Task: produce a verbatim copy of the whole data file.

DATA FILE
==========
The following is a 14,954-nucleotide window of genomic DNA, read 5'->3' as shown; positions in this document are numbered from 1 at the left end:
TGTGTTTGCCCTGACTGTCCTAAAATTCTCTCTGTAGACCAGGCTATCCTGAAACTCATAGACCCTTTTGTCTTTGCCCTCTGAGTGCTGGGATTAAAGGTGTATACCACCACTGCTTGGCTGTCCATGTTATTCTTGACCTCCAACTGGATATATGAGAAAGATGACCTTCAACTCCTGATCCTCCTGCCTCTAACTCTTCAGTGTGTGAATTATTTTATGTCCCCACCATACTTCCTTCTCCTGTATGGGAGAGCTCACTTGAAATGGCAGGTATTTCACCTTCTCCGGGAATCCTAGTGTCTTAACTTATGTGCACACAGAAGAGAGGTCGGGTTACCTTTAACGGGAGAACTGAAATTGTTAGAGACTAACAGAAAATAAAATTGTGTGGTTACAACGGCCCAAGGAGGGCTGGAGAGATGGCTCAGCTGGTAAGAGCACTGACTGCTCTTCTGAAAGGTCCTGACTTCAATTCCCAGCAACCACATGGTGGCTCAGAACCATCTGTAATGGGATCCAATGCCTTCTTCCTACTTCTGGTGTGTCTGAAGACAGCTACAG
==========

The following is a 14,954-nucleotide window of genomic DNA, read 5'->3' as shown; positions in this document are numbered from 1 at the left end:
TGTGTTTGCCCTGACTGTCCTAAAATTCTCTCTGTAGACCAGGCTATCCTGAAACTCATAGACCCTTTTGTCTTTGCCCTCTGAGTGCTGGGATTAAAGGTGTATACCACCACTGCTTGGCTGTCCATGTTATTCTTGACCTCCAACTGGATATATGAGAAAGATGACCTTCAACTCCTGATCCTCCTGCCTCTAACTCTTCAGTGTGTGAATTATTTTATGTCCCCACCATACTTCCTTCTCCTGTATGGGAGAGCTCACTTGAAATGGCAGGTATTTCACCTTCTCCGGGAATCCTAGTGTCTTAACTTATGTGCACACAGAAGAGAGGTCGGGTTACCTTTAACGGGAGAACTGAAATTGTTAGAGACTAACAGAAAATAAAATTGTGTGGTTACAACGGCCCAAGGAGGGCTGGAGAGATGGCTCAGCTGGTAAGAGCACTGACTGCTCTTCTGAAAGGTCCTGACTTCAATTCCCAGCAACCACATGGTGGCTCAGAACCATCTGTAATGGGATCCAATGCCTTCTTCCTACTTCTGGTGTGTCTGAAGACAGCTACAG